Monday, August 12, 2013

The Car (1977)

Long before he was Mr Barbra Striesand and Josh’s dad, James Brolin was an honest to god bankable movie star. This isn’t to slap Brolin, who is actually an excellent actor when given the right material, rather it’s simply to state that Brolin, a TV staple for the last 40 years occasionally could star in a big screen outing and getpeople to go. The trouble with Brolin’s cinematic choices was that his misses tended to be the things we remember instead of his numerous hits.

One of the “hits” or at least one of the films that most people remember when talking about Brolin and the movies is The Car.

You know The Car don’t you?

The Car is film entertainment reduced down to it’s most basic, a possessed black car drives around the American South West and runs people over. Meanwhile James Brolin as the police chief, tries to stop the mad driver.

That’s it that’s all there is, you never see anyone in the car, you just see it driving around causing mayhem.

And yes it’s as dumb as it sounds…at the same time it’s rather entertaining. Sometimes when you reduce everything down to its most basic level things work despite the fact they shouldn’t. The car shouldn’t work. It’s dumb idea with no answers, but somehow it’s gripping in the way the best exploitation popcorn movies are.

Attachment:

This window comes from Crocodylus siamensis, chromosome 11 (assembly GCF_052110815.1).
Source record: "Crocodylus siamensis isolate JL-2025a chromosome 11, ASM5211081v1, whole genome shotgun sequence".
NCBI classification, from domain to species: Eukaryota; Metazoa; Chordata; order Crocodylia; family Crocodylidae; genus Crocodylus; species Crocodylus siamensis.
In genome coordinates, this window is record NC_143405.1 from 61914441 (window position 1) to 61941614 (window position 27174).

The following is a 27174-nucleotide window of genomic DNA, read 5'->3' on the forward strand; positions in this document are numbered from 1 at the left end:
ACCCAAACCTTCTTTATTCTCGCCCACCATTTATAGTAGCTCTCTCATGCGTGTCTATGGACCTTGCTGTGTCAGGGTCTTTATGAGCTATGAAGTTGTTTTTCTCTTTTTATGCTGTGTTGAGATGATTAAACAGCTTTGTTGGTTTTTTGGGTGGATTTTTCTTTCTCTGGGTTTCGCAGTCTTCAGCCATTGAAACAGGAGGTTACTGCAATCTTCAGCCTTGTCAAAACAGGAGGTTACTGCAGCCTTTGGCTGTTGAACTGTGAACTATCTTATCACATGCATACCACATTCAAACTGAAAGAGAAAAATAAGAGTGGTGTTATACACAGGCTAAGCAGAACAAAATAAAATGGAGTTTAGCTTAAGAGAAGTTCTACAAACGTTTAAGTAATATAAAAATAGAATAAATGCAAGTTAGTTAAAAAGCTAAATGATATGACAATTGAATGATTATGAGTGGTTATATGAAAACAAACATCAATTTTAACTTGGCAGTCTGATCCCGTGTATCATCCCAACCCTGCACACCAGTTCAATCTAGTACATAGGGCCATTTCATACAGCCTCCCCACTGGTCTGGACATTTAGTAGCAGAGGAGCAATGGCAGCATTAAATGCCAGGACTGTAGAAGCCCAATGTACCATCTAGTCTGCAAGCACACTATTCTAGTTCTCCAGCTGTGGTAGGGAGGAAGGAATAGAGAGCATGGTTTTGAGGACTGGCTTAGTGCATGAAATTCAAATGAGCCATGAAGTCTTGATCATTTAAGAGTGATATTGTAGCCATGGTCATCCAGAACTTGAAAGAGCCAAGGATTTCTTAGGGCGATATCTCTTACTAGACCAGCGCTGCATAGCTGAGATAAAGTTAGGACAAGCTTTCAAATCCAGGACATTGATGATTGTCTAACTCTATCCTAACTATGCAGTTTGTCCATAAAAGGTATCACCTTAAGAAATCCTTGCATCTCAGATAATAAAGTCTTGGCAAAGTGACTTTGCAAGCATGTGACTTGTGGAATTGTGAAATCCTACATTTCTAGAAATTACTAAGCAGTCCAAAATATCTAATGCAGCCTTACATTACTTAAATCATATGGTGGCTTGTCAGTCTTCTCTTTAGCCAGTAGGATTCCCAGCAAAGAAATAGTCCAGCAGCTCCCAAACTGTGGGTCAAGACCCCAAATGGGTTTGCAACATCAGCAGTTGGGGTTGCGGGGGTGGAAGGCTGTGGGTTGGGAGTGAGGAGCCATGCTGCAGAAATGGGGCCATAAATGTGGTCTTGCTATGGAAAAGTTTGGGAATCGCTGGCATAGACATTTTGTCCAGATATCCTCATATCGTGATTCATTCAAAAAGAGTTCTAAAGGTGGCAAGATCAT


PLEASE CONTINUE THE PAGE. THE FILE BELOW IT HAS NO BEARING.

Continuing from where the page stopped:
I really do like the film and find that every time I run across the film on cable I stop and watch it. I hate myself for doing so, but I do it anyway.

This is a film when you want to go concept and highly entertaining but in a I shouldn’t be enjoying this sort of a way.

1 comment:

  1. This is a really interesting fillum for me, not for itsself, but for its associations. It is probably one of the last of a genre I would classify as Drive-in films. They were the seventies precoursers of straight-to-video, never seriously intended to be watched in a cinema, rather meant to be part of a double feature not neccessarily intended to command its audience's unwavering attention, but to offer points of connection. The two finest examples from my Australian childhood being Peter Weir's "The Cars that Ate Paris"(AKA "The spikey VW Beetle movie"and Dr George Miller's seminal road safety treatise "Mad Max".

    As to why "The Car" is significant, I think there's a fairly obvious line that can be drawn between Speilberg's "Duel", (from which this film borrows, (because "steals"is such a judgemental word,) its concept, and the first breakaway home-video cult phenomenon "Tremors", which pretty much re-uses the plot of this fillum replacing a customised Lincoln Mk V. with giant earthworms.